This argument implies that practices leading to cognitions that are held within the unconscious mind are not only developing behaviors but also determinative manipulations.

The unconscious mind is viewed from the perspective of social cognitive as the storage of information that must be activated to help in reacting towards the determination of the required course of action.

Additionally, socials cognitive theorists emphasize that, in the expression of the personality of individuals, people must actuate certain brain processes so that selected intentions can be realized. These intentions define the personality of a given individual.

Hence, for the expression of the characteristics of a person that make him or her unique from other people, certain schemas within the unconscious mind must be excited.

Such schemas are made up of socially cognized and/or generated experiences. The central argument here is that the memories stored in the unconscious mind are acquired from the environment.

The social cognitive theory on personality holds that people display certain behaviors due to four main key factors: rewards, cues, drives, and responses (Bandura, 1999).

In case an individual is motivated for learning a given behavior, he or she uses the observation technique to learn the behavior. This behavior defines the personality of the individual once its schemas are developed in the unconscious memory.

Once a person observes behavior, it is solidified through learning. Therefore, the individual does not have to put any effort mentally to recall it and/or display it in a phenotypic manner.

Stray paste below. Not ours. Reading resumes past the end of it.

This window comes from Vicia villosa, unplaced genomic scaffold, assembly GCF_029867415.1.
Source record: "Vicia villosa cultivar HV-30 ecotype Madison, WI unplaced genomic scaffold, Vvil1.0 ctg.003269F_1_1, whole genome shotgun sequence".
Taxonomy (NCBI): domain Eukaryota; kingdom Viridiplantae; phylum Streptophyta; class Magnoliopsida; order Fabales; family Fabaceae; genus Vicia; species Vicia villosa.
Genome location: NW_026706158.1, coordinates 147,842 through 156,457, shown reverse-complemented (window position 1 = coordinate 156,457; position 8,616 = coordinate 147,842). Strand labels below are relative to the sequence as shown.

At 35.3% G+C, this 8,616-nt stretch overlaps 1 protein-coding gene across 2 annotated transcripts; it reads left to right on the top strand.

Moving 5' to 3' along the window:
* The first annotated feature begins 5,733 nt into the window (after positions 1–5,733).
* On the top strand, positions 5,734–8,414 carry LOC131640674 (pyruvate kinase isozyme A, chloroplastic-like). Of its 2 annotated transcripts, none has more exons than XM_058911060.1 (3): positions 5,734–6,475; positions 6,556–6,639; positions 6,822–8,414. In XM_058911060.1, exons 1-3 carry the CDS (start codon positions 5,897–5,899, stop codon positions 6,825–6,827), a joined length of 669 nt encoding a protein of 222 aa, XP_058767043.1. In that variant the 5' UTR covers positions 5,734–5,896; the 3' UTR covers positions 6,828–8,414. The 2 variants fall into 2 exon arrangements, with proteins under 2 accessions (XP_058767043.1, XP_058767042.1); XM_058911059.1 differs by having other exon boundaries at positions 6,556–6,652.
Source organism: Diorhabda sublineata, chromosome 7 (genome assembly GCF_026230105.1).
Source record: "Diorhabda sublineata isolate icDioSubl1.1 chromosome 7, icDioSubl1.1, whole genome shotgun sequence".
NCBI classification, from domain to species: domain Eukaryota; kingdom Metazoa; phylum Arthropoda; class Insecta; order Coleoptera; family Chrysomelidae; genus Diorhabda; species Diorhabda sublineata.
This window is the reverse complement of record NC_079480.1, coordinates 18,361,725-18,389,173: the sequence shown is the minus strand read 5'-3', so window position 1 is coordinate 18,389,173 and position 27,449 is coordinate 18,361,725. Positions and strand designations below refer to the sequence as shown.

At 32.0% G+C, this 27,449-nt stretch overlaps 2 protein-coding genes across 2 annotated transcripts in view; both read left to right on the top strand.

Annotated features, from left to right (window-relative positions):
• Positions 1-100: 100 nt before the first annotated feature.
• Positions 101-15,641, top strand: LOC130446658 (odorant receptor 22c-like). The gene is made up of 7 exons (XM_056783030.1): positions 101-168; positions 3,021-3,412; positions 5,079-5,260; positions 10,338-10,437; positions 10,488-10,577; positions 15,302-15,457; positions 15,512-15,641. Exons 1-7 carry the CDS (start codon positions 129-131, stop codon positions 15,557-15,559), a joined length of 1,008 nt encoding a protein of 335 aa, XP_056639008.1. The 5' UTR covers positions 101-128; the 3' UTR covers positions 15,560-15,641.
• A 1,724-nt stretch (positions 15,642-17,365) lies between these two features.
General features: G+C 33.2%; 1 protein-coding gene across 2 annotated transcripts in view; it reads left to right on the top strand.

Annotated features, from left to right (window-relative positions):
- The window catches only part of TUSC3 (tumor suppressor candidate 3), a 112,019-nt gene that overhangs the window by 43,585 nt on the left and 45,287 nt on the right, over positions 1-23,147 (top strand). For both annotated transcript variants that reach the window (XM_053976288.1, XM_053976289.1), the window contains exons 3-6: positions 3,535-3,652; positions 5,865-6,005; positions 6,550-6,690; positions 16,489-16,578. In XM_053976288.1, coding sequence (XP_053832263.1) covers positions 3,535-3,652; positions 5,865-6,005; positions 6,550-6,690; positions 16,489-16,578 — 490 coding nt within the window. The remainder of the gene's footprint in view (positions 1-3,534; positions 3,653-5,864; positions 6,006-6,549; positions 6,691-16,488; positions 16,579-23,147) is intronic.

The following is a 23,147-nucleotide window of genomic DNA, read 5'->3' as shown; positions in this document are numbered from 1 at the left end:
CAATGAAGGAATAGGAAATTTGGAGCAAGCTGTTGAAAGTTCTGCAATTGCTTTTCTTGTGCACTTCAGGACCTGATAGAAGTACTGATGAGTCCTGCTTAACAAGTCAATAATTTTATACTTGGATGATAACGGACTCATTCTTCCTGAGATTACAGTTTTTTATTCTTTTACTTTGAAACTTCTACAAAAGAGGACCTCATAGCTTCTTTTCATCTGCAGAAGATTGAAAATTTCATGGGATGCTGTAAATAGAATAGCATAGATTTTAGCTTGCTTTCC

In this perspective, the personality of an individual is a function of the learned behaviors from the environment.

Roles of Unconscious Mind in the Psychoanalytic Theory of Personality

As argued before, social cognitive theory emphasizes that the personality of an individual is constructed by the social experiences through learning of behaviors from the environment.

Once these behaviors are fully learnt, the unconscious memory serves the purpose of automatically retrieving the memories that call into action the appropriate behaviors once stimuli, which demands reaction by a certain behavior, is experienced (Bandura, 1995).

This purpose of the unconscious mind is opposed to the purpose of the unconscious mind in the formation of the personality of an individual from the perspective of psychoanalysis as stipulated and discussed by Sigmund Freud.

Freud believed that one of the amicable mechanisms of uncovering the personality of his patients was through the free association with them. According to Matt (2011), patients were requested to describe what appeared in their minds whenever a discussion of certain topics was initiated.

Additionally, Freud also conducted scrutiny of dreams of people in the attempt to establish a link between the unconscious mind and the personality of his patients.

Via an intensive analysis of the preconscious mind together with the unconscious mind of patients, Freudian school of thought implies that the personality of an individual is possible to evaluate.

Consequently, a psychotherapeutic treatment of mental ailments can be conducted. Based on this psychoanalytic approach to personality, it means people have no control over their personality.

Rather, it is controlled by the unconscious mind, which under the normal functioning of a person, is difficult to unveil.

This argument perhaps explains why the Freudian approach to the determination of personality of an individual over dwells on the analysis of dreams as opposed to social cognitive perspective.